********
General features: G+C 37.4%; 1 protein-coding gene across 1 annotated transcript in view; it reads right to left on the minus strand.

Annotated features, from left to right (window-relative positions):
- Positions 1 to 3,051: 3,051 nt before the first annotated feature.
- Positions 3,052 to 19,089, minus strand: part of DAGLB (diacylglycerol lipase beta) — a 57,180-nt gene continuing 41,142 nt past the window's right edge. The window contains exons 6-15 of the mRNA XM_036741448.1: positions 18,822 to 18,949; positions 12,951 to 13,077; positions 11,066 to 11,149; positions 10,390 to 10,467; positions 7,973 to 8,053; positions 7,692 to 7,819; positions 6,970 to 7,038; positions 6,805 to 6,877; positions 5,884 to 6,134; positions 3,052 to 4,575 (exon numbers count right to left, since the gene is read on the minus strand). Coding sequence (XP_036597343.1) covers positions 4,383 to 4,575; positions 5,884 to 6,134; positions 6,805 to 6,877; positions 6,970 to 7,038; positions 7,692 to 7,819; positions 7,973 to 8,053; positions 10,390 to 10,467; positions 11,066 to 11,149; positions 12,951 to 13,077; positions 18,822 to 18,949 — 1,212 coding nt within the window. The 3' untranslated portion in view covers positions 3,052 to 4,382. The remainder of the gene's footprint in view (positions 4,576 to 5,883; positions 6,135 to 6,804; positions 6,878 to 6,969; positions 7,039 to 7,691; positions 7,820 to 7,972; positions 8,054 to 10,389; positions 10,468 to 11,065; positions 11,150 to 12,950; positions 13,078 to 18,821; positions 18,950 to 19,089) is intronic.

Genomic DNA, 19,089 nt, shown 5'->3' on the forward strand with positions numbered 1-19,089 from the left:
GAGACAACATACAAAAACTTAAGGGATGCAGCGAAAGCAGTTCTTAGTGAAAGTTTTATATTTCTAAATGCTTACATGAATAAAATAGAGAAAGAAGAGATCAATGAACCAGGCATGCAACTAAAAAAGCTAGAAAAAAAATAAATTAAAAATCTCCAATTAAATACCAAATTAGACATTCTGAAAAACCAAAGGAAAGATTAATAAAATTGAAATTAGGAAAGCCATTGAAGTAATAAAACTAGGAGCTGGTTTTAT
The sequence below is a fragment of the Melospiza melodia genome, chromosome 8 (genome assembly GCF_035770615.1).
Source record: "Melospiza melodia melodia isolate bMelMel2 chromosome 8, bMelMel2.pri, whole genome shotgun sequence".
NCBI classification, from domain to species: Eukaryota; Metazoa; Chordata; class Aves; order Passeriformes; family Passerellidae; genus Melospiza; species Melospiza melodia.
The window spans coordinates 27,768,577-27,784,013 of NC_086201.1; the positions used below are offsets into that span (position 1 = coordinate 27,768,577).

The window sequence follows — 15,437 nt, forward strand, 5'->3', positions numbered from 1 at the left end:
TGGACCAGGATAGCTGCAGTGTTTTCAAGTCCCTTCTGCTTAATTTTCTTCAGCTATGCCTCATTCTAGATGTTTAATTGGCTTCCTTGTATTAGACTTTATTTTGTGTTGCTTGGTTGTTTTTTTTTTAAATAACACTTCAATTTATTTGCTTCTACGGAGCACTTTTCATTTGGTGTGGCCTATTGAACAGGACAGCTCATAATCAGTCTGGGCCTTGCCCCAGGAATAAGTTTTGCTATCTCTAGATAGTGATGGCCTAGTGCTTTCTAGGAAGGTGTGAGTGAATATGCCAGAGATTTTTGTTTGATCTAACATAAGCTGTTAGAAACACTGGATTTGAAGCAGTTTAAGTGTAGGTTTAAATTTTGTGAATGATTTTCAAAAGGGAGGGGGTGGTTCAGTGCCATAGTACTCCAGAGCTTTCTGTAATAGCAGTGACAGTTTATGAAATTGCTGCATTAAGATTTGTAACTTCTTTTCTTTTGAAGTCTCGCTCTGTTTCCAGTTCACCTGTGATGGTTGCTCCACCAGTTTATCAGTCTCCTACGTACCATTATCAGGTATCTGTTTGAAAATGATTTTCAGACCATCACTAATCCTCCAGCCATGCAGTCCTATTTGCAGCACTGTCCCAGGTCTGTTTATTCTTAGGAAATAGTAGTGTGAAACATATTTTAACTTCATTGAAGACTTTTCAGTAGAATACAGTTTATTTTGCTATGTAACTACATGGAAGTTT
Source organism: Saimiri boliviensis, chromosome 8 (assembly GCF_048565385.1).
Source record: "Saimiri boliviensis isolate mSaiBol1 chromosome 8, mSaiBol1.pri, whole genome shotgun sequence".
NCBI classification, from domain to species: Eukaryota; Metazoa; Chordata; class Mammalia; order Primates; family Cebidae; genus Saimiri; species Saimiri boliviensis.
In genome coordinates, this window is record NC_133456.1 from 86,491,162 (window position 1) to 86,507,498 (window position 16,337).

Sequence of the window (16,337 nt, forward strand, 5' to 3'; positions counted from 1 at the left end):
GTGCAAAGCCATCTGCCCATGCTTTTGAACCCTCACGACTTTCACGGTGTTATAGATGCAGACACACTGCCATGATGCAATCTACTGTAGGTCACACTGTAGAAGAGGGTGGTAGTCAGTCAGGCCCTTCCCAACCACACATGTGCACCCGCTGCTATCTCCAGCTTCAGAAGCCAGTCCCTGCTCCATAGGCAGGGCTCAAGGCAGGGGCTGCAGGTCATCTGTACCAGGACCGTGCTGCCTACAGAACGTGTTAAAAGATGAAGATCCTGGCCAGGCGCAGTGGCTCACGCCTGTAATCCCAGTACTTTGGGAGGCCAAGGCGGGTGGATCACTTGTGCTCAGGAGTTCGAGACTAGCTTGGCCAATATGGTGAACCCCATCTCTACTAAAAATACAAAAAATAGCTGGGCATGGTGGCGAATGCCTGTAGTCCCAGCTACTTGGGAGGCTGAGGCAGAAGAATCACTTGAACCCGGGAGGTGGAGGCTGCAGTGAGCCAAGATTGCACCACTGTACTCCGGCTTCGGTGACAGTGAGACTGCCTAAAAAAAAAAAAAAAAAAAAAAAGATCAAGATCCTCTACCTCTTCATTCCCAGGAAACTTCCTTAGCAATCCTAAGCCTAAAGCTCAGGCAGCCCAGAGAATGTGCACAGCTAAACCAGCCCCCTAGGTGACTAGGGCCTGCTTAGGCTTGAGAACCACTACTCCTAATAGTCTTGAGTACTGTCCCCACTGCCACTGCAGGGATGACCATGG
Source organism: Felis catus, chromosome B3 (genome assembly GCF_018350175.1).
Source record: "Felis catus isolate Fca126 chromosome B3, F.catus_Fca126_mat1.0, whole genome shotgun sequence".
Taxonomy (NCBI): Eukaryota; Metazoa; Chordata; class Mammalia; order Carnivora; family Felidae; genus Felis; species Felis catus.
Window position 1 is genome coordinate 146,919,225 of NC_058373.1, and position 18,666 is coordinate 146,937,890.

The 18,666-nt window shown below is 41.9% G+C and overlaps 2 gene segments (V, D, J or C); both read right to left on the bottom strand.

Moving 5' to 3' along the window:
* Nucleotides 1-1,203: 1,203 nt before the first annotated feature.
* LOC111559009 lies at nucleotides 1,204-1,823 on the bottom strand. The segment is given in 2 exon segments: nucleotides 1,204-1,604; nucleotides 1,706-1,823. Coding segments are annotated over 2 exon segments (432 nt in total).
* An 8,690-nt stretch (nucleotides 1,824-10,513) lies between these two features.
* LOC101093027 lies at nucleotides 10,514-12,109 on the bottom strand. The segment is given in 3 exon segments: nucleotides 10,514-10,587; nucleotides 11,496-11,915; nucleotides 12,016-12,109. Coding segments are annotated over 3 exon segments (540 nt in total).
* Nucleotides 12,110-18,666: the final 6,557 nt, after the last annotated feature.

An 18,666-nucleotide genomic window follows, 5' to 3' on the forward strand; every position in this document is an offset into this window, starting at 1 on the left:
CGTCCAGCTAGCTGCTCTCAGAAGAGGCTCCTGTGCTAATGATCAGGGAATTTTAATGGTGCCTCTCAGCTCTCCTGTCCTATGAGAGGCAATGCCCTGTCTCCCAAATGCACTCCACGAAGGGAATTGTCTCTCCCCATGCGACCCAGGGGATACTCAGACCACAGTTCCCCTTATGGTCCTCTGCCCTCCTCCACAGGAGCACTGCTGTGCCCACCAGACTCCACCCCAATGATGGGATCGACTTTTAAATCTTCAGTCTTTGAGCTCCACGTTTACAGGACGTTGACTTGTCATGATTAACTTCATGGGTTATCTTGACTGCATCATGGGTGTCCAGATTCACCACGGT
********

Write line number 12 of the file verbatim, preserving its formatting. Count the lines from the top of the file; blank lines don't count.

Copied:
TGGACCAGGATAGCTGCAGTGTTTTCAAGTCCCTTCTGCTTAATTTTCTTCAGCTATGCCTCATTCTAGATGTTTAATTGGCTTCCTTGTATTAGACTTTATTTTGTGTTGCTTGGTTGTTTTTTTTTTAAATAACACTTCAATTTATTTGCTTCTACGGAGCACTTTTCATTTGGTGTGGCCTATTGAACAGGACAGCTCATAATCAGTCTGGGCCTTGCCCCAGGAATAAGTTTTGCTATCTCTAGATAGTGATGGCCTAGTGCTTTCTAGGAAGGTGTGAGTGAATATGCCAGAGATTTTTGTTTGATCTAACATAAGCTGTTAGAAACACTGGATTTGAAGCAGTTTAAGTGTAGGTTTAAATTTTGTGAATGATTTTCAAAAGGGAGGGGGTGGTTCAGTGCCATAGTACTCCAGAGCTTTCTGTAATAGCAGTGACAGTTTATGAAATTGCTGCATTAAGATTTGTAACTTCTTTTCTTTTGAAGTCTCGCTCTGTTTCCAGTTCACCTGTGATGGTTGCTCCACCAGTTTATCAGTCTCCTACGTACCATTATCAGGTATCTGTTTGAAAATGATTTTCAGACCATCACTAATCCTCCAGCCATGCAGTCCTATTTGCAGCACTGTCCCAGGTCTGTTTATTCTTAGGAAATAGTAGTGTGAAACATATTTTAACTTCATTGAAGACTTTTCAGTAGAATACAGTTTATTTTGCTATGTAACTACATGGAAGTTT